Well, I'll ask him, but I don't think he'll be very keen. Uh, he's already got one, you see.
ARTHUR:
   What?
GALAHAD:
   He says they've already got one!
ARTHUR:
   Are you sure he's got one?
FRENCH GUARD:
   Oh, yes. It's very nice-a. (I told him we already got one.)
FRENCH GUARDS:
   MMMMppphphhhh!!!
ARTHUR:
   Well, u-- um, can we come up and have a look?
FRENCH GUARD:
   Of course not! You are English types-a!
ARTHUR:
   Well, what are you, then?
FRENCH GUARD:
   I'm French! Why do think I have this outrrrrrrageous accent, you silly king-a?!
GALAHAD:
   What are you doing in England?
FRENCH GUARD:
   Mind your own business!
---------------------QUOTE-------------------


Posted by: sir_toejam on May 18 2006,15:15

let me try this out:

A handful of raisins can solve any problem.

how?

NONE OF YOUR BUSINESS!

you might be onto something there...
Posted by: Henry J on May 18 2006,16:02

Maybe "omnipotence" doesn't include actions that are self-referential? (I.e., actions described in terms of the entity being described.)

(Just my two cents worth on that.)

Henry
Posted by: stevestory on May 18 2006,16:16

It's all a bunch of navel gazing.
Posted by: sir_toejam on May 18 2006,16:25

navel gazing?  i thought we were talking air force here?
Posted by: ericmurphy on May 18 2006,18:48

Quote (sir_toejam @ May 18 2006,21:25)
navel gazing?  i thought we were talking air force here?
---------------------QUOTE-------------------


Navel gazing. Not naval gazing.
Posted by: sir_toejam on May 18 2006,18:56

ok....

then what's the point of staring at an orange?
Posted by: ericmurphy on May 18 2006,19:49

Quote (sir_toejam @ May 18 2006,23:56)
ok....

then what's the point of staring at an orange?
---------------------QUOTE-------------------


…or at your own belly button, for that matter?
Posted by: Renier on May 18 2006,22:36

Carol does not believe in a young earth, or a global flood. Afdave does. You think we can pit them in a discussion to see who wins?

My bets are that Carol wil whip Afdave's A-ss. Anyone want to bet on Afdave? We could even throw GoP in, just to spice things up... come on guys, I know you want to see this!!!

This could work. Afdave is keen on talking about the topic, as is Carol...
Posted by: qetzal on May 19 2006,01:43

Quote (sir_toejam @ May 18 2006,20:15)
let me try this out:

A handful of raisins can solve any problem.

how?

NONE OF YOUR BUSINESS!

you might be onto something there...
---------------------QUOTE-------------------


I am entranced by your knowledge of the real meaning of raisins. If only was a book I could buy.... ;)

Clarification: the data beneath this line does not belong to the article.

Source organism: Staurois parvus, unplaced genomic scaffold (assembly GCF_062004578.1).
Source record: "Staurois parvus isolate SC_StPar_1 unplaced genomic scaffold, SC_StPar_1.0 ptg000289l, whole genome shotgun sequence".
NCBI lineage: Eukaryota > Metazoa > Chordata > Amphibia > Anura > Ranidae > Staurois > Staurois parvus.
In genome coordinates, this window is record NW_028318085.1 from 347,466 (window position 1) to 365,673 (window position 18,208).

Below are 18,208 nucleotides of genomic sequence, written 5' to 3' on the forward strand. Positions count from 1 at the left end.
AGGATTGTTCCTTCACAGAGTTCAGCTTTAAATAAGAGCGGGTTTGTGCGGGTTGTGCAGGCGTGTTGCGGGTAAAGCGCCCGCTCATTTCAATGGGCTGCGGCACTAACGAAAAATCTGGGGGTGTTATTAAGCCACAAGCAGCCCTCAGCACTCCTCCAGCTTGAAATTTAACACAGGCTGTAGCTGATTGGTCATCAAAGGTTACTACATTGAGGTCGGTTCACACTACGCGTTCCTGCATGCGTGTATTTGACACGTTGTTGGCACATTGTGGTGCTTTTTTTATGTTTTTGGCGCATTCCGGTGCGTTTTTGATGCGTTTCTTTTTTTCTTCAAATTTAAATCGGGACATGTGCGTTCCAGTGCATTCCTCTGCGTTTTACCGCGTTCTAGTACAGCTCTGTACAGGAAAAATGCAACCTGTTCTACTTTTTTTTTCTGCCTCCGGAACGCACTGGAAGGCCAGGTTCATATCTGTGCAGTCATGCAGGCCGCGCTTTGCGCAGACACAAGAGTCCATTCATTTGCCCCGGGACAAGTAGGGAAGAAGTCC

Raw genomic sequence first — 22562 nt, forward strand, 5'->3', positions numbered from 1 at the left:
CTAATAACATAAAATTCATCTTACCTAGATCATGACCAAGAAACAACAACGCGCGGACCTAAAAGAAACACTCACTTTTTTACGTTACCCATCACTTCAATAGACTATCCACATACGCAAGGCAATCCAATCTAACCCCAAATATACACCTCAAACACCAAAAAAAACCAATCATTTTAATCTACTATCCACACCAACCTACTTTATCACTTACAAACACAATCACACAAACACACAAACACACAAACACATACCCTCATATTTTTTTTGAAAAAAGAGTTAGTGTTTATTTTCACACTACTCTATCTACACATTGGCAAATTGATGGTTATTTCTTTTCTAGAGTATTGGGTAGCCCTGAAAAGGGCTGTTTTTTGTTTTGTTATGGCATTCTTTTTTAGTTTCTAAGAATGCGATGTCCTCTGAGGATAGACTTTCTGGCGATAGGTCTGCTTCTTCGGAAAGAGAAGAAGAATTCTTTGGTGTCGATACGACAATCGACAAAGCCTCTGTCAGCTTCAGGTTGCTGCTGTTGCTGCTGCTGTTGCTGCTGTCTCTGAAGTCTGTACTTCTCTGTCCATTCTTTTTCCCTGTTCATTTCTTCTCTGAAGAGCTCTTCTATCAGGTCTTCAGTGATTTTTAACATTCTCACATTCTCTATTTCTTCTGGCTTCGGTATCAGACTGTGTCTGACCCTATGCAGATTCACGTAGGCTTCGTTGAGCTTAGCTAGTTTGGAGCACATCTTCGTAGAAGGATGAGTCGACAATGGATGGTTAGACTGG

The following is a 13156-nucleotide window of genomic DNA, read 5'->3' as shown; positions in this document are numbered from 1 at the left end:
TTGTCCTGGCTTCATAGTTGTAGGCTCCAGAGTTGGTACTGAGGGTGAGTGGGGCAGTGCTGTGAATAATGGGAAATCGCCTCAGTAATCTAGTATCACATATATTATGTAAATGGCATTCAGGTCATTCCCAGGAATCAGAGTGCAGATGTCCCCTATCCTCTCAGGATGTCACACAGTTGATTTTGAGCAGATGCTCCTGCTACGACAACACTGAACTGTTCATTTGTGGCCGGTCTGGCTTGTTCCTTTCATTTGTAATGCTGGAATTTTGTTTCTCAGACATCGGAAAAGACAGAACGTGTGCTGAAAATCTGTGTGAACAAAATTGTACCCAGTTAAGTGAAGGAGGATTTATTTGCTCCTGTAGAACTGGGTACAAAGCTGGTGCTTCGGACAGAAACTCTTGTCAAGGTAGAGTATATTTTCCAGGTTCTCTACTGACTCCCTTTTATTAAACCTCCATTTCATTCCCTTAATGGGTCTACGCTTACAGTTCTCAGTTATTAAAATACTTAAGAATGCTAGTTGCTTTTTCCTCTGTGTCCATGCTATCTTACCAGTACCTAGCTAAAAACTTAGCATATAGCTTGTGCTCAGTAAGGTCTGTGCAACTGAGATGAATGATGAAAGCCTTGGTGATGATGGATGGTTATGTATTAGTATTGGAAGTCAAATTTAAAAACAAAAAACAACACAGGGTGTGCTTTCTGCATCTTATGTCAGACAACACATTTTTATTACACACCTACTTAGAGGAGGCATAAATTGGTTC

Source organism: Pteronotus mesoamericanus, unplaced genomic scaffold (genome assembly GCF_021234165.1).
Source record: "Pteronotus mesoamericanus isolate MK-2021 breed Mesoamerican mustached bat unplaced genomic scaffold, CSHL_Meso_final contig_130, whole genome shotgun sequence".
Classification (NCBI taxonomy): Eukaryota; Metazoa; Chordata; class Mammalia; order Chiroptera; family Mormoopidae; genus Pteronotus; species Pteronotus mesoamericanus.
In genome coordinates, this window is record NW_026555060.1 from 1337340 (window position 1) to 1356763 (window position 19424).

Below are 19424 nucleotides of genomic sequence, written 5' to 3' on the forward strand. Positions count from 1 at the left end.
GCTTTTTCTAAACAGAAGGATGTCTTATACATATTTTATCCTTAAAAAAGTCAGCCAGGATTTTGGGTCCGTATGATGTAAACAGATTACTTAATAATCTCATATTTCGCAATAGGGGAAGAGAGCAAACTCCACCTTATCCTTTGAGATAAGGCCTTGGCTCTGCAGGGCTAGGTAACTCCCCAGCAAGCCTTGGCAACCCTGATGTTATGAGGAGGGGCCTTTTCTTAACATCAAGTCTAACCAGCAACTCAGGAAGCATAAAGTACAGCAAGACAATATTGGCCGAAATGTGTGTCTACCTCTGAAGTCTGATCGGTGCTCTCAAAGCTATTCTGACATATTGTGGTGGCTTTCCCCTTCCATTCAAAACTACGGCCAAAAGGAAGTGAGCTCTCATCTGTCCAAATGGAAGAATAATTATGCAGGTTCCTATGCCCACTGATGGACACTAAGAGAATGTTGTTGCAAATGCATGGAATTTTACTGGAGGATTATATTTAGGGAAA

Posted by: Faid on May 19 2006,02:11

Quote (Arden Chatfield @ May 18 2006,20:07)
Hmm. Maybe it's Carol's business, but just not ours?
---------------------QUOTE-------------------


Well, she did imply that she was there at the time, so some sort of involvement might be assumed...
Posted by: afdave on May 19 2006,03:28

MORALITY AS A CLUE TO THE MEANING OF THE UNIVERSE

Before we dive in, I'll answer one criticism and reproduce one quote that I especially enjoyed yesterday.

A common criticism around here ...    

---------------------QUOTE-------------------
Notice in your "evidence" that you use the words "likely", "probably", "looks like", and "plausibility".  These are not words used in evidence.  The are words used when making assumptions.  Quit lying and claiming that you have presented evidence....you havent.
---------------------QUOTE-------------------

This person claims that my 'evidence' is not evidence at all ... he says evidence would be something like bits of hair or blood from a murder scene.  Where you go wrong is this.  The bits of hair and blood from the murder scene do the very same thing for the truth search that my evidence does.  They make it "look like" so-and-so committed the murder and the judge really can only say that "probably" this man is guilty--he really cannot say for sure and there have been plenty of people that were erroneously prosecuted, or the reverse--they were guilty, but got let off.  Sorry ... your objection doesn't fly, but I'm sure people will keep raising it around here because you all apparently have been programmed to reject certain classes of legitimate evidence.  Hopefully you will see in time that this is a mistake.

   

---------------------QUOTE-------------------
Because the Bible is the source of his claims about God, I merely sought to question him on the truthitudosity of said mish-mosh before he launches into the rest of his monomaniacal diatribe.
---------------------QUOTE-------------------


Masterpiece of a sentence and a really cool new word!  Thanks!